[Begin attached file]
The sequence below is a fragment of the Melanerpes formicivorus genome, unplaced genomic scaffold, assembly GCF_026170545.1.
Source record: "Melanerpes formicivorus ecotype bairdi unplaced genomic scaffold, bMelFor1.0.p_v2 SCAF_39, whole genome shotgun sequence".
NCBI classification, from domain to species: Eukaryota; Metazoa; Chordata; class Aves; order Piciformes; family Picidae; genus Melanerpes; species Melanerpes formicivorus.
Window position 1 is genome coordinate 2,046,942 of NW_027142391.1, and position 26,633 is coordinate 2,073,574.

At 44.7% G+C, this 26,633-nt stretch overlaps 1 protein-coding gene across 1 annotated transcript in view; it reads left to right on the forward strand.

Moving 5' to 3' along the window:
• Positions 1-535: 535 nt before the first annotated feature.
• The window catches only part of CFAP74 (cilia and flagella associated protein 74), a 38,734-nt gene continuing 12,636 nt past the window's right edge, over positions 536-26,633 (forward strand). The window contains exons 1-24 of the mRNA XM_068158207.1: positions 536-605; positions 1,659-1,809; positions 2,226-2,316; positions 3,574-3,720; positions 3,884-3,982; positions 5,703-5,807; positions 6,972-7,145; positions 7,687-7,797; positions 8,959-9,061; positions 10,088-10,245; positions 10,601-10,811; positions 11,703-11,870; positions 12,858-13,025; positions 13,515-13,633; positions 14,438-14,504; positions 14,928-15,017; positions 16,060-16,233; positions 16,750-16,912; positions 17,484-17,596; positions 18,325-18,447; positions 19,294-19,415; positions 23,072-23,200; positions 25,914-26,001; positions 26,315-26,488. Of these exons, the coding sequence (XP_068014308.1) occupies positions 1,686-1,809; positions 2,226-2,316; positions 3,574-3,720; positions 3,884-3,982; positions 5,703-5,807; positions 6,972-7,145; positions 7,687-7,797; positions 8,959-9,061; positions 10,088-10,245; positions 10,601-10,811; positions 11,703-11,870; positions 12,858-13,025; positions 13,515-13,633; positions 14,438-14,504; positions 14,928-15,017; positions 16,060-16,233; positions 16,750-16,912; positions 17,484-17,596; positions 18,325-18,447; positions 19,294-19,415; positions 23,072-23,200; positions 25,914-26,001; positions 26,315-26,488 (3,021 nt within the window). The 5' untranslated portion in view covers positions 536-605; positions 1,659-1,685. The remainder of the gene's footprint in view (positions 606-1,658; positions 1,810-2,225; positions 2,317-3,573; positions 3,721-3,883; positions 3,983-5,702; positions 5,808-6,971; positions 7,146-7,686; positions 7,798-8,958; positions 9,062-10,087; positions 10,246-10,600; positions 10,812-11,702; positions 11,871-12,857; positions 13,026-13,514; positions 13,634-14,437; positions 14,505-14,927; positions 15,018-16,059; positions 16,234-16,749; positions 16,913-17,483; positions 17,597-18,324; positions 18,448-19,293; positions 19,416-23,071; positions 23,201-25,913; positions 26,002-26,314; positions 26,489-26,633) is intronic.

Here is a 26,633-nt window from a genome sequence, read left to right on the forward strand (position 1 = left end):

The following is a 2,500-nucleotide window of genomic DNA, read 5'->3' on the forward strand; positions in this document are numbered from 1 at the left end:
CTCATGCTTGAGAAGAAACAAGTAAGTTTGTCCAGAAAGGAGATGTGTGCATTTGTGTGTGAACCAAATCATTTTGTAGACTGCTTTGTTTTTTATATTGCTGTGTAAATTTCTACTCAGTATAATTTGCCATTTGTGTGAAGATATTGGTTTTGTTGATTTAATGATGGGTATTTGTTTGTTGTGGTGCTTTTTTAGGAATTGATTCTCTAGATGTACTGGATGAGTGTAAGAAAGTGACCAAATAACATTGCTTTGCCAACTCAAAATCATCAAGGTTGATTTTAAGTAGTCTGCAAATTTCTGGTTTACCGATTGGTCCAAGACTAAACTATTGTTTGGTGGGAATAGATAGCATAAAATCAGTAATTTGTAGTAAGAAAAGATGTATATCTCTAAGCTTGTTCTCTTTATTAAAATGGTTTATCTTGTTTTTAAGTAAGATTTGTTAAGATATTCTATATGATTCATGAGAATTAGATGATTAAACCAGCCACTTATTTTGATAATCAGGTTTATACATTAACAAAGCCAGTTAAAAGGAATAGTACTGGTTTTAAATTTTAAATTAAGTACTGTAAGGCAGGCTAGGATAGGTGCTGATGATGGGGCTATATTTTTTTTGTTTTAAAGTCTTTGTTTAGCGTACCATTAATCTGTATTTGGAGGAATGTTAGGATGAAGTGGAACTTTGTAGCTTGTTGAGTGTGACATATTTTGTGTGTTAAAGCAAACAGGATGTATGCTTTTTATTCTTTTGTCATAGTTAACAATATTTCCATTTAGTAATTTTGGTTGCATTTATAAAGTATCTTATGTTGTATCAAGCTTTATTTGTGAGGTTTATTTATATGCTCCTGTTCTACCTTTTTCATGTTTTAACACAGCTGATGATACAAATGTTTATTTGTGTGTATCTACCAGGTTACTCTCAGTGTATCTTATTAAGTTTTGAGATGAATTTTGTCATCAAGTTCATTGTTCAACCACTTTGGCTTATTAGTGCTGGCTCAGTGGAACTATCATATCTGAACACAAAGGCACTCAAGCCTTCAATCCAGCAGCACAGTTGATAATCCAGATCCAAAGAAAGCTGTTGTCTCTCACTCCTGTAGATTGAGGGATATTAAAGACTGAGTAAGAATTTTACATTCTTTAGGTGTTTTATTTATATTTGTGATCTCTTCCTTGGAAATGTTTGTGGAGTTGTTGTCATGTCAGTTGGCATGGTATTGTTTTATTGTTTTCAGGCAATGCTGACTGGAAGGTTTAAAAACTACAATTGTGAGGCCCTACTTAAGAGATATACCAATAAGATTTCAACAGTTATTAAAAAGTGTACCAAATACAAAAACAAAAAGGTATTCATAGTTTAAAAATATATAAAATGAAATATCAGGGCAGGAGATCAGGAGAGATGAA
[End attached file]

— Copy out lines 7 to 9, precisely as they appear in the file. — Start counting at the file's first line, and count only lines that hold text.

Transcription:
• Positions 1-535: 535 nt before the first annotated feature.
• The window catches only part of CFAP74 (cilia and flagella associated protein 74), a 38,734-nt gene continuing 12,636 nt past the window's right edge, over positions 536-26,633 (forward strand). The window contains exons 1-24 of the mRNA XM_068158207.1: positions 536-605; positions 1,659-1,809; positions 2,226-2,316; positions 3,574-3,720; positions 3,884-3,982; positions 5,703-5,807; positions 6,972-7,145; positions 7,687-7,797; positions 8,959-9,061; positions 10,088-10,245; positions 10,601-10,811; positions 11,703-11,870; positions 12,858-13,025; positions 13,515-13,633; positions 14,438-14,504; positions 14,928-15,017; positions 16,060-16,233; positions 16,750-16,912; positions 17,484-17,596; positions 18,325-18,447; positions 19,294-19,415; positions 23,072-23,200; positions 25,914-26,001; positions 26,315-26,488. Of these exons, the coding sequence (XP_068014308.1) occupies positions 1,686-1,809; positions 2,226-2,316; positions 3,574-3,720; positions 3,884-3,982; positions 5,703-5,807; positions 6,972-7,145; positions 7,687-7,797; positions 8,959-9,061; positions 10,088-10,245; positions 10,601-10,811; positions 11,703-11,870; positions 12,858-13,025; positions 13,515-13,633; positions 14,438-14,504; positions 14,928-15,017; positions 16,060-16,233; positions 16,750-16,912; positions 17,484-17,596; positions 18,325-18,447; positions 19,294-19,415; positions 23,072-23,200; positions 25,914-26,001; positions 26,315-26,488 (3,021 nt within the window). The 5' untranslated portion in view covers positions 536-605; positions 1,659-1,685. The remainder of the gene's footprint in view (positions 606-1,658; positions 1,810-2,225; positions 2,317-3,573; positions 3,721-3,883; positions 3,983-5,702; positions 5,808-6,971; positions 7,146-7,686; positions 7,798-8,958; positions 9,062-10,087; positions 10,246-10,600; positions 10,812-11,702; positions 11,871-12,857; positions 13,026-13,514; positions 13,634-14,437; positions 14,505-14,927; positions 15,018-16,059; positions 16,234-16,749; positions 16,913-17,483; positions 17,597-18,324; positions 18,448-19,293; positions 19,416-23,071; positions 23,201-25,913; positions 26,002-26,314; positions 26,489-26,633) is intronic.

Here is a 26,633-nt window from a genome sequence, read left to right on the forward strand (position 1 = left end):